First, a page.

DOUBLE HEALTH BURDEN IN AFRICA
Determinants of health or risk factors of health in this article are described, from downstream to upstream, as biological, behavioral, societal and structural determinants.
However, the pathogenesis and pathophysiology of health burden in this article is classified as either communicable or non-communicable disease.
In epidemiological transition, developed countries have seen their efforts tailored towards eliminating communicable disease burden with a subdue shift towards non-communicable disease burden with concurrent demographic shift from stark increase in population growth rates due to medical innovative in disease therapy and improvement in personal hygiene to a re-leveling of population growth due to subsequent declines in fertility rates. Through this phenomenon, as a public health specialist, I may describe developed countries as progressing towards single health burden. On the other hand, developing countries like African continent as a whole is going through intense double health burden.
This article, therefore, expounds on the dual facets of double health burden in Africa.
The first facet of double burden in Africa is manifested in malnutrition. Malnutrition is this article is defined in terms of body-mass-index BMI) measurement as either underweight (BMI<17.0) or obesity (BMI>30.0). Studies have shown that there are 220 million and 300 million population with underweight and obesity, respectively globally. Of these, 170 million underweight population and 120 million obese population are from developing countries (Professor David Sanders from “WHO Collaborating Centre for Research and Training in Human Resources for Health”).
The second facet of double health burden in developing countries like Africa is witnessed through equal burden of both communicable and non-communicable diseases (NCDs). The plight of population living in developing countries due to communicable diseases is today very conspicuous as many African countries are struggling to achieve the Millennium Development Goals (MDGs) which are to be measured and evaluated in two years time.
On obesity in Africa, South Africa is now the world’s third fattest country after the U.S. and U.K. according to results of the GlaxoSmithKline (GSK) national health survey released September 8, 2010 where the results have shown that 61 percent of the adult population in the country is overweight, obese or morbidly obese and worse enough 17 percent of children under the age of nine in RSA are overweight (Source: “Our pot bellies rank with world’s largest.” Cape Times. 9 Sept. 2010).
In Malawi, NCDs are on the increase too such that the country had lost, among many people, two prominent figures in June, 2005 and April, 2012 in positions of Speaker of the Parliament and Head of State, respectively. However, the latter’s postmortem results from Milpark Hospital in RSA are NOT yet out although the diagnosis and cause of death by the Malawian Doctors at Kamuzu Central Hospital had certified NCD as the leading cause.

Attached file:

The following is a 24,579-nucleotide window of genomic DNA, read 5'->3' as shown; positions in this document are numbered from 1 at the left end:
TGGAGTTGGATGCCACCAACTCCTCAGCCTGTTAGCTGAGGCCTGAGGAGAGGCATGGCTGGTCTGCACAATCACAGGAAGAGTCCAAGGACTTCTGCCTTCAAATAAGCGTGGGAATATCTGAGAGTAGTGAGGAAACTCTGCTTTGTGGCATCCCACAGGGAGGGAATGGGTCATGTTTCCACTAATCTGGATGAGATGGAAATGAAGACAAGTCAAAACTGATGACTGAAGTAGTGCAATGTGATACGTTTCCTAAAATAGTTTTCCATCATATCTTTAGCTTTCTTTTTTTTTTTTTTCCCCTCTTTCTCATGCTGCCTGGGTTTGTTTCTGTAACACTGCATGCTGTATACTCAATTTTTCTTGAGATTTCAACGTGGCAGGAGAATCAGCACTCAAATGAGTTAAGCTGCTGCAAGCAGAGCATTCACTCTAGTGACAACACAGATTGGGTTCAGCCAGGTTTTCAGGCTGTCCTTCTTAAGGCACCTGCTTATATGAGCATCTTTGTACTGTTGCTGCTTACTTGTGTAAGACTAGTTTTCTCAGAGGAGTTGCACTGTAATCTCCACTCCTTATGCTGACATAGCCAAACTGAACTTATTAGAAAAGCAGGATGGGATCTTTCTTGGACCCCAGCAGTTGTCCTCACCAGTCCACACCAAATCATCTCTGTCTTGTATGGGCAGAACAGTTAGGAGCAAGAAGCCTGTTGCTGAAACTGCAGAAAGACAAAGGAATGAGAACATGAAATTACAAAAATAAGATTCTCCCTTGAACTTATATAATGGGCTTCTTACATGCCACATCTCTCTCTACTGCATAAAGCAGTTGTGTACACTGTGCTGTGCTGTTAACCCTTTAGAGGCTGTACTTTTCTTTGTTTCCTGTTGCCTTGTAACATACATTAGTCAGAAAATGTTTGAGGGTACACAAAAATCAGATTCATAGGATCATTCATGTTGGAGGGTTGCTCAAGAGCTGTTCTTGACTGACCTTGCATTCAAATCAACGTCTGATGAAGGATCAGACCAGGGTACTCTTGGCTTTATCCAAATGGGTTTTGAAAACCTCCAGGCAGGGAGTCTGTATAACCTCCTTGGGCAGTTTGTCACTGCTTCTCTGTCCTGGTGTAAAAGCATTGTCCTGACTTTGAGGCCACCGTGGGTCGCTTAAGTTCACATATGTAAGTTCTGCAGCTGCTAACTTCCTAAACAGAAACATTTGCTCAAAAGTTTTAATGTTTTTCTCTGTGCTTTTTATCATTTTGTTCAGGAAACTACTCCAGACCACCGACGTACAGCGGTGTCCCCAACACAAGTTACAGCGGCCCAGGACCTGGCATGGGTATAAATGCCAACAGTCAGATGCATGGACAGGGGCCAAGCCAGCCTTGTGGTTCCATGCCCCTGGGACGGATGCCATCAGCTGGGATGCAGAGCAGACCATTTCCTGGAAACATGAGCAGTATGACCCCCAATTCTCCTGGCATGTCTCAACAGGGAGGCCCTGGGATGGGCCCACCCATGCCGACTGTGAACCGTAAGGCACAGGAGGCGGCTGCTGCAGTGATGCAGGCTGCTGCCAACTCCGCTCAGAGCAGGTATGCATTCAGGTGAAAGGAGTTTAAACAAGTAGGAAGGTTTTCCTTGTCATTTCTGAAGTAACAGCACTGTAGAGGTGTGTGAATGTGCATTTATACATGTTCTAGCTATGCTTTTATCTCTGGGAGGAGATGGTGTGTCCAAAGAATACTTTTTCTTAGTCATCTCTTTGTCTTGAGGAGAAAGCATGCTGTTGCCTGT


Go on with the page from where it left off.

In this article, I shall dwell much on societal and structural determinants of obesity that lead to NCDs because individual behavior is a subset of both through upstreaming factors.
Societal factors in African countries include shortage of healthy low-fat food and little fresh fruit and vegetables in the townships; the majority of local shops and street vendors’ stalls sell fatty foods in forms of fatty meat and sausages that are NOT regulated; unavailability and low promotion of “low-fat milk”; and high stigma over losing weight exercises as narrated in RSA research: “I am scared of exercising because I will lose weight and people may think that I have HIV/AIDS” (Chopra M, Puoane T. Diabetes Voice 2003; 48: 24–6).
Structural factors include rapid growth of supermarkets that share more than 50% of food sales in semi-urban and rural areas in most African countries. Most of these foods are unhealthy and not regulated at production or importation in African countries. The study done in RSA showed that supermarkets now share at least 50-60% of food sales in South Africa and nearly two-thirds of households in a rural area in South Africa are now buying their food at supermarkets (Source: D’Haese, Marijke, and Guido Van Huylenbroeck. “The rise of supermarkets and changing expenditure patterns of poor rural households case study in the Transkei area, South Africa.” Food Policy 30 (2005): 97-113).
In the same study, it was noted that healthier foods typically cost between 10% and 60% more when compared on a weight basis (Rand per 100g) and between 30% and 110% more when compared based on the cost of food energy (Rand per 100 kJ).
The following are my personal and health professional probable global, continental, regional and national solutions to the unchecked diseases (NCDs) of rich people in African countries with emphasis on prevention:
- Factoring in unhealthy foods internalization or externalization externality cost of “unhealthy foods-external” in Trade Agreements and Trade Policies.
- Strict policies on importing unhealthy foods through internalization or externalization the externality cost of “unhealthy foods-external”.
- Legislative policies aligned in line with public health act on NCDs
- Health promotion of NCDs to all people at all levels.
- Punitive measures in Health Insurance schemes (MASM, social insurance etc) to internalize the externality cost of “unhealthy foods-external” and “overweight”.